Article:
This publication from Australian Bureau of Statistics (ABS) presents information from the 2015 Survey of Disability, Ageing and Carers (SDAC).


The disability prevalence rate in Australia has remained relatively stable over time, with 18.3 per cent of people reporting disability in 2015, and 18.5 per cent in 2012 and 2009. The majority (78.5 per cent) of people with disability reported a physical condition, such as back problems, as their main long–term health condition. The other 21.5 per cent reported mental and behavioural disorders. More than half of those with disability aged 15 to 64 years participated in the labour force (53.4 per cent), which is considerably fewer than those without disability (83.2 per cent).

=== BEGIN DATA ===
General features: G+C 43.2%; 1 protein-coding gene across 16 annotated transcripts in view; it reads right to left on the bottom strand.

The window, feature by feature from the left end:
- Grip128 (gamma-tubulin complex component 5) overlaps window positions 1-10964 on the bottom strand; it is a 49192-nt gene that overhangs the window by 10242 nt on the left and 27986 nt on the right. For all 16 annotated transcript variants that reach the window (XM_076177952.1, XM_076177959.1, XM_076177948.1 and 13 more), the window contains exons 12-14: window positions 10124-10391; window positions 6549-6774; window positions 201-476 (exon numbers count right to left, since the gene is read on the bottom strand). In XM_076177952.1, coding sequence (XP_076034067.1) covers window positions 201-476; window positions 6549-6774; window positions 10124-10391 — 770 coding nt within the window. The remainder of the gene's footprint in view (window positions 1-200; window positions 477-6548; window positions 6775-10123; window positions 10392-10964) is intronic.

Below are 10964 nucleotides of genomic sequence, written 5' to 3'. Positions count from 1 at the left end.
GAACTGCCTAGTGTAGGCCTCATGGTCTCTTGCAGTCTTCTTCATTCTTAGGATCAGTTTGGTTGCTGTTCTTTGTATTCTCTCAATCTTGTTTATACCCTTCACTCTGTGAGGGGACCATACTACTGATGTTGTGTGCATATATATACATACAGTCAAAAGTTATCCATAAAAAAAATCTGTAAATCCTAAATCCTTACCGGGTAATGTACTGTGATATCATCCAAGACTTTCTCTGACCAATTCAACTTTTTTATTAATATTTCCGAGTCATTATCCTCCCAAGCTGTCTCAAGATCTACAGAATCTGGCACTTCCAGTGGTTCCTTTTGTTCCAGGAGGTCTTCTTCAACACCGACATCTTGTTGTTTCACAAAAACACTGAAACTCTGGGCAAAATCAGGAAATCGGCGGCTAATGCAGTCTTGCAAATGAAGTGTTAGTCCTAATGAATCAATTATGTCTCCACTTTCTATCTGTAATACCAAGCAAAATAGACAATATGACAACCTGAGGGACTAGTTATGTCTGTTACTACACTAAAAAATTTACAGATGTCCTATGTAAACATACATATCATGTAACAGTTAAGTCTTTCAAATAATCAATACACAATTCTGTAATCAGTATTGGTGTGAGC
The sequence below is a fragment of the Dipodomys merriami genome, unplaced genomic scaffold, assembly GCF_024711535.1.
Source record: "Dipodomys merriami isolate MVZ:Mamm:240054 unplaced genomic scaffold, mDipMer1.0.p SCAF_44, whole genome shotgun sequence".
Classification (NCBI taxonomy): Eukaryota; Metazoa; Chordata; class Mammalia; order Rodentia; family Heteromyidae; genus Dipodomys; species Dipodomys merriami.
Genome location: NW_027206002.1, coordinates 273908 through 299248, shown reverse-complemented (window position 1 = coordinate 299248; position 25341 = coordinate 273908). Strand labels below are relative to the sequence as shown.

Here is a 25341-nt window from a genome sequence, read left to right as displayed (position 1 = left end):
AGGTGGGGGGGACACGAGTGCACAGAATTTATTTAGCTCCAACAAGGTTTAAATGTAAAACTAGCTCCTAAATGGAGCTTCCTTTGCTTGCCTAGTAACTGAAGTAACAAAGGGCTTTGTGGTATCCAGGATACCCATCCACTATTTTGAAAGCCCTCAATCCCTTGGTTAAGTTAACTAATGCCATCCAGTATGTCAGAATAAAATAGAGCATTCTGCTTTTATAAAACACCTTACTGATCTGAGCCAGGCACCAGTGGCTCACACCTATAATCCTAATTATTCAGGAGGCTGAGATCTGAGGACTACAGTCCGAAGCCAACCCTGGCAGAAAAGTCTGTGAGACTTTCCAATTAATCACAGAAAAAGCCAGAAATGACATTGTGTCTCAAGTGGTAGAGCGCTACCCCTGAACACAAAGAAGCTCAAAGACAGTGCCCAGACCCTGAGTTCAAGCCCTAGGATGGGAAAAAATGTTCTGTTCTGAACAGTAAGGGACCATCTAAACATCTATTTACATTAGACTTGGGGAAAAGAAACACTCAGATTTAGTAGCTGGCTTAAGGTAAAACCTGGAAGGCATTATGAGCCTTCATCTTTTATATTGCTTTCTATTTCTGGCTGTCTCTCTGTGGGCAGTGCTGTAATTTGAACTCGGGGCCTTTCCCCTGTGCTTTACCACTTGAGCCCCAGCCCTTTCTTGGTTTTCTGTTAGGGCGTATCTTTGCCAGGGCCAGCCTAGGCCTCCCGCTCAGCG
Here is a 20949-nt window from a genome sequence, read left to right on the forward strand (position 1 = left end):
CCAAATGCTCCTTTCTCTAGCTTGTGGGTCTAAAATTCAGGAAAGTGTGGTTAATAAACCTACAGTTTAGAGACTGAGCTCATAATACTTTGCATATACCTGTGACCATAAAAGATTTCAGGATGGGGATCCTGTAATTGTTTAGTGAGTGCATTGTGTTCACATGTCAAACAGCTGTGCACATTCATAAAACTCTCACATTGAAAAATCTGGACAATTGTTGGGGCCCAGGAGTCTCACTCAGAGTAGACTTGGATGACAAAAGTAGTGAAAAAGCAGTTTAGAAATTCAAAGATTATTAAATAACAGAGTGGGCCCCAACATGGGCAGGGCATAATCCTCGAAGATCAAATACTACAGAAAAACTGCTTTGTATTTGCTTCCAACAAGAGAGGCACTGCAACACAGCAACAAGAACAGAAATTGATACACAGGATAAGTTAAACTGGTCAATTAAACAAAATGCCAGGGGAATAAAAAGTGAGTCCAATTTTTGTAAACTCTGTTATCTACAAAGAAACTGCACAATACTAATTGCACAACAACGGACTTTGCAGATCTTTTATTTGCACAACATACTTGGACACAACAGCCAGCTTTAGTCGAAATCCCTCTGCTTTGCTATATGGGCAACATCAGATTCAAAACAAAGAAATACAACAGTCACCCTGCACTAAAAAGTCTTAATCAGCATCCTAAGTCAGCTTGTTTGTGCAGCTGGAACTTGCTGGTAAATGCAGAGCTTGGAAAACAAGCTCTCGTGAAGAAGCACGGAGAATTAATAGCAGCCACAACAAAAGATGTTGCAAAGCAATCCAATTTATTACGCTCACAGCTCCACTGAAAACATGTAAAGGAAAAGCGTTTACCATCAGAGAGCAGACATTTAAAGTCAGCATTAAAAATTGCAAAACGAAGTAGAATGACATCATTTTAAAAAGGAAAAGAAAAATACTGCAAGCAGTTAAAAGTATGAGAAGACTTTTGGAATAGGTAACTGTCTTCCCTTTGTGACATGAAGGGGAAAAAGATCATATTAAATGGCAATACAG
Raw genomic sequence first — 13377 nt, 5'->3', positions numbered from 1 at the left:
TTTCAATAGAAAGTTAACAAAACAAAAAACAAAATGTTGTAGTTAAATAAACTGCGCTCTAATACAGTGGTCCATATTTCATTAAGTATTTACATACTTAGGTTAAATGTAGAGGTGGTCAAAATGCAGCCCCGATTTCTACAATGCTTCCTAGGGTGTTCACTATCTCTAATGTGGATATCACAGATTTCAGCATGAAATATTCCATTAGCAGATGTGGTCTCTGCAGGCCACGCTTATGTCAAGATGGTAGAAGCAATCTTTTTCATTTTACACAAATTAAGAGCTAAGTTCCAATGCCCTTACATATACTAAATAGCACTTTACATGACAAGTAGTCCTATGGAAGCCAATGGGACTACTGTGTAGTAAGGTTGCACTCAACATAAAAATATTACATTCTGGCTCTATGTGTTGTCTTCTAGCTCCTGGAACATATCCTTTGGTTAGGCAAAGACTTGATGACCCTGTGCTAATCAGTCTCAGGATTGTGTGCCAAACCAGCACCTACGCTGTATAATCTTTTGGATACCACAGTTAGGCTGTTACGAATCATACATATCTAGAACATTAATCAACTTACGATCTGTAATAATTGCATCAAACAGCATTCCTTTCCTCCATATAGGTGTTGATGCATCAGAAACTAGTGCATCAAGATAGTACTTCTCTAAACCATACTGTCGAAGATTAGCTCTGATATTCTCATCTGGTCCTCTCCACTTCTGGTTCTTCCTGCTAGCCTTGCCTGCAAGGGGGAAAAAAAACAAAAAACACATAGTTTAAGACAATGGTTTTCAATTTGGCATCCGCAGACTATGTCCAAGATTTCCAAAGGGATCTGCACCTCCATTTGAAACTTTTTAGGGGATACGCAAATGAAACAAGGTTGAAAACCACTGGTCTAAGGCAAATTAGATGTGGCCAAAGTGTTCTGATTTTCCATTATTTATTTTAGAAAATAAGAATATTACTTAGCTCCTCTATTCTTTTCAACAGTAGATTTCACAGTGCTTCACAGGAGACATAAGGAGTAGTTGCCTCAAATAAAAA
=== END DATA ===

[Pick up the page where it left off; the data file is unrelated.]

Information about carers is another important component of the SDAC. In the survey, a carer is defined as a person who provides any informal assistance, in terms of help or supervision, to older people (aged 65 years and over) and those with disability. In 2015, almost 2.7 million Australians were carers (11.6 per cent), with 856,100 people (3.7 per cent) aged 15 years and over identified as primary carers. These patterns were similar to those in 2009 and 2012. The average age of a primary carer was 55 years, and over one-third of primary carers (37.8 per cent) were living with disability themselves. Females made up the majority of carers, representing 68.1 per cent of primary carers and 55.5 per cent of all carers.

Find out more about the results on the ABS website.

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